Why Mount Rainier Could Be the Most Deadly U.S. Volcano

Geologists are more worried about it than Yellowstone.

Mount Rainier
Mount Rainier (Getty Images)
Getty Images

Supervolcanoes sound terrifying, but they don’t actually pose a huge risk. National Geographic writes that Yellowstone in particular often makes its way into headlines, but a volcanologists are much more worried about the Pacific Northwest — especially Mount Rainier.

The mountain is in the Cascades and though it looks picture-perfect, scientists are unsure when it will awaken from its deep slumber. An eruption could cause one of the worst natural disasters in the U.S.

Mount Rainier is not known for being particularly explosive, so why are geologists so worried?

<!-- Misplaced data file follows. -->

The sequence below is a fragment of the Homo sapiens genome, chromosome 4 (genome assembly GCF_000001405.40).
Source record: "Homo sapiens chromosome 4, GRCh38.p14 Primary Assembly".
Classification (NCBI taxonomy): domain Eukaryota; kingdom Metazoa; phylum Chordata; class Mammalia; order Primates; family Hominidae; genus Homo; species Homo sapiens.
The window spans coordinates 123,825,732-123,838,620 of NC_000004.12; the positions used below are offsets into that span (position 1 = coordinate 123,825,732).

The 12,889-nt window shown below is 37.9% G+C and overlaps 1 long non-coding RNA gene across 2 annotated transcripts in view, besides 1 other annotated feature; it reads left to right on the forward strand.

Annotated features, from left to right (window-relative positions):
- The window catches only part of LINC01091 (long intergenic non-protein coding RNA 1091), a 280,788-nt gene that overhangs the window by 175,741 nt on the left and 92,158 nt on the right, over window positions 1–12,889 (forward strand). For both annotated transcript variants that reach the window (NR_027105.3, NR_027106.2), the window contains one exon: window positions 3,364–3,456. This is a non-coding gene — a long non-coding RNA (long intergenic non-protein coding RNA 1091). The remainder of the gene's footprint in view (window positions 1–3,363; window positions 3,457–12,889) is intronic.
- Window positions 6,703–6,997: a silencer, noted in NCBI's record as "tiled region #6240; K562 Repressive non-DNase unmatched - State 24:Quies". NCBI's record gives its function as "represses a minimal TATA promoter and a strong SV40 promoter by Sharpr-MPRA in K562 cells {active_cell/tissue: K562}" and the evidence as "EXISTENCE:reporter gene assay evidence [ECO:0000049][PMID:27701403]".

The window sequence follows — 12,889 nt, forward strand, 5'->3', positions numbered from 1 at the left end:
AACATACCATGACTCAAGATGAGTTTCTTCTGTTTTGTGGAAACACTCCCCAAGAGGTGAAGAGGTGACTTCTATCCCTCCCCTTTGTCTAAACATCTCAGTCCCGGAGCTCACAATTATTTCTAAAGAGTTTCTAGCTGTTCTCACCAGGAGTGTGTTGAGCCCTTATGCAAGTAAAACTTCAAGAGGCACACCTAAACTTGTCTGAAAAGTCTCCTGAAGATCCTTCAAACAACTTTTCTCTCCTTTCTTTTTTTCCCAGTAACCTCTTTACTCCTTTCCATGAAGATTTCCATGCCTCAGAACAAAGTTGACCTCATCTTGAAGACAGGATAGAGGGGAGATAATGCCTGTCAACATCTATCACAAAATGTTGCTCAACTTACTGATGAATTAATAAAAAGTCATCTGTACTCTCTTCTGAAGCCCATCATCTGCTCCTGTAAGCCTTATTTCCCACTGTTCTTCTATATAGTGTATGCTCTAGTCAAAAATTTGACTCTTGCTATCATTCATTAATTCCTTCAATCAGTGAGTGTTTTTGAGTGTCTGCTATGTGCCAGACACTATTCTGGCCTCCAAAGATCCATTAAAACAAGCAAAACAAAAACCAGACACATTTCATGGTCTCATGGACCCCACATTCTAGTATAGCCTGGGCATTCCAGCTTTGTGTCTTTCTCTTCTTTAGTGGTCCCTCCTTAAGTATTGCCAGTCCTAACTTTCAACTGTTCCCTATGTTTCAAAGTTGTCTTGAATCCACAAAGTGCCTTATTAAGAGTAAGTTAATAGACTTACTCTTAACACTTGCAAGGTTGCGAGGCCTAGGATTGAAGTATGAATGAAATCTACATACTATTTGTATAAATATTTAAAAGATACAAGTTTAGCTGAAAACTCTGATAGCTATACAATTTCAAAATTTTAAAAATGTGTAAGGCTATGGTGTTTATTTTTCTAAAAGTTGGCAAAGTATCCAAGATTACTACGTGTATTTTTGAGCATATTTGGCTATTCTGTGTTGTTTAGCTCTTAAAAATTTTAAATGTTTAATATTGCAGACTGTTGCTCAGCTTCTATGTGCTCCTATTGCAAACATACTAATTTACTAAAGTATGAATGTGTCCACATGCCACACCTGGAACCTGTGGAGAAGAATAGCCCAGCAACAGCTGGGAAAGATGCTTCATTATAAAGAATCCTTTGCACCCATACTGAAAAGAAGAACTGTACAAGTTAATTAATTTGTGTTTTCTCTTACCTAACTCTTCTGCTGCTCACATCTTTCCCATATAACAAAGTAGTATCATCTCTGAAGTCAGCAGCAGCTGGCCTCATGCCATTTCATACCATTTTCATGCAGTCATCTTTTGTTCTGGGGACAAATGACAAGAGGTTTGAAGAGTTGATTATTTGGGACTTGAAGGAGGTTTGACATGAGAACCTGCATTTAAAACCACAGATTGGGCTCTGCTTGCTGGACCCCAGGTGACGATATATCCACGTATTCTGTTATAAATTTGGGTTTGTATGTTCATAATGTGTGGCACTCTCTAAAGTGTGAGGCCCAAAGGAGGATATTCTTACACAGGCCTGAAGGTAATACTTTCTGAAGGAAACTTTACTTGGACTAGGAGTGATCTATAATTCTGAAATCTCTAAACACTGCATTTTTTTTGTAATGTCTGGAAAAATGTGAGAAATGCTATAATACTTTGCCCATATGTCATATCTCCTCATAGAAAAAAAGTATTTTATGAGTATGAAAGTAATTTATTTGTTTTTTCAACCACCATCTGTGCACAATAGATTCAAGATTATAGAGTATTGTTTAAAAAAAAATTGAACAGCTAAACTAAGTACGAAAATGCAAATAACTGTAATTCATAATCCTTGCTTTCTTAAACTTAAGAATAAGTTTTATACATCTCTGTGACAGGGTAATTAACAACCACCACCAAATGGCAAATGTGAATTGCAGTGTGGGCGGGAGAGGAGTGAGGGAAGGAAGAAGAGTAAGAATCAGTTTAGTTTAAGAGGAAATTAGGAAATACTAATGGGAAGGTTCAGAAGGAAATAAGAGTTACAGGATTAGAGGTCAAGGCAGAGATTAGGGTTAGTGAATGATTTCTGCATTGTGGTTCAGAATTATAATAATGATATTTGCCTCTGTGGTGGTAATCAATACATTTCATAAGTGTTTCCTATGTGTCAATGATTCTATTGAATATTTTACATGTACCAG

“Rainier is one of the most dangerous volcanoes in the world,” said Janine Krippner, a volcanologist at Concord University, to Nat Geo. “It’s a huge concern.”

To understand, we have to look at Colombia’s Nevado del Ruiz volcano. When it erupted in November 1985, neither lava nor pyroclastic flows of hot gas and ash were the killer elements, writes Nat Geo. Instead, the paroxysm melted the volcano’s summit glaciers causing a series of lahars — “viscous, violent slurries” — that ultimately killed around 23,000 people as they slept. The lahars rushed down toward the town of Armero at about 30 miles an hour and smothered the town and its inhabitants.

Mount Rainier has the perfect geography for lahar formation, and there are several suburbs right in the path of disaster.

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